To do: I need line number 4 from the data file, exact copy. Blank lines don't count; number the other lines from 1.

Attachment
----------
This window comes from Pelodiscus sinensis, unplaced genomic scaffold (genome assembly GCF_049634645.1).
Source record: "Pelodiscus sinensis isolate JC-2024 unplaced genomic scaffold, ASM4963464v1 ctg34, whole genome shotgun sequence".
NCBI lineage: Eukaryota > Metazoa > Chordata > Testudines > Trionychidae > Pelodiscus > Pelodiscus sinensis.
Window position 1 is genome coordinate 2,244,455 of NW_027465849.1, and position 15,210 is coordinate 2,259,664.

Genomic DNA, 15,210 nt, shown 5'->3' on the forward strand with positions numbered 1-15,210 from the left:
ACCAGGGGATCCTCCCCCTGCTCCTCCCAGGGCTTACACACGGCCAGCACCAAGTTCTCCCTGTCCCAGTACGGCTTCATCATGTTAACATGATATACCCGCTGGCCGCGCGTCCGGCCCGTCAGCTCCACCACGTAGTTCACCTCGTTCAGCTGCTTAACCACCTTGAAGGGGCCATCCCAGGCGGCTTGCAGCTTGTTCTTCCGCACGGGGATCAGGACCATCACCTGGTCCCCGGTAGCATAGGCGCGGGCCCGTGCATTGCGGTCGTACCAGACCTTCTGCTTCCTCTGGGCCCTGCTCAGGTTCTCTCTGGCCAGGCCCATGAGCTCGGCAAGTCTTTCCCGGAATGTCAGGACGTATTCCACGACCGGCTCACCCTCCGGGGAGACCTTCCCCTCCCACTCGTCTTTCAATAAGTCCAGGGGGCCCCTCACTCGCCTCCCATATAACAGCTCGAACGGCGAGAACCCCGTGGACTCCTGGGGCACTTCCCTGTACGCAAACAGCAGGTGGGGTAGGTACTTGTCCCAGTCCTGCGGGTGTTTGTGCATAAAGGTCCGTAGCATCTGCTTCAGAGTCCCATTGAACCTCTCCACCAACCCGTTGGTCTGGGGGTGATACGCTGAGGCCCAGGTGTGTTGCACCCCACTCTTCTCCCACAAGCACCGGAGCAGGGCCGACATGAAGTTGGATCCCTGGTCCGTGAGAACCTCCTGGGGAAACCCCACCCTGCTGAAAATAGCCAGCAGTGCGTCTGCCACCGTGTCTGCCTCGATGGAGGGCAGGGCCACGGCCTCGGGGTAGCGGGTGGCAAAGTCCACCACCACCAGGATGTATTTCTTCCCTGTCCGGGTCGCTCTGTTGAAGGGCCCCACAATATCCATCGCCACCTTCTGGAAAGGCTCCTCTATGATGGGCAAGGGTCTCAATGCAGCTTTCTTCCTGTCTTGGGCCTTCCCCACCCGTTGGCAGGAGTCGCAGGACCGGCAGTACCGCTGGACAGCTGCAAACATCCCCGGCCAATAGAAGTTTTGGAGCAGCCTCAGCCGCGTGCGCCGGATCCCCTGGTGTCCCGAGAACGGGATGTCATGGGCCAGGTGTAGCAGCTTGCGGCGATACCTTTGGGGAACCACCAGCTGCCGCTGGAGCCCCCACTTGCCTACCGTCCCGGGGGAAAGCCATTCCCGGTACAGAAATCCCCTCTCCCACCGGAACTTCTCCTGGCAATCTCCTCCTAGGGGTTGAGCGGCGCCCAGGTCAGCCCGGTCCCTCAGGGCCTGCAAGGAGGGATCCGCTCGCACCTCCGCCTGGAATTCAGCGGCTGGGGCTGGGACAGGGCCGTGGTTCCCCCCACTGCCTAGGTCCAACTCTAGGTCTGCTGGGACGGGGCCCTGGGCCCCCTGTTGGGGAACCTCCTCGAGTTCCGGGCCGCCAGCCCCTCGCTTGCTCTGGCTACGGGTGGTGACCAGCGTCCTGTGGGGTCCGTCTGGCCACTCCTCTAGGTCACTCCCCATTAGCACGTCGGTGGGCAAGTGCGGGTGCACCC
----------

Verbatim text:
Window position 1 is genome coordinate 2,244,455 of NW_027465849.1, and position 15,210 is coordinate 2,259,664.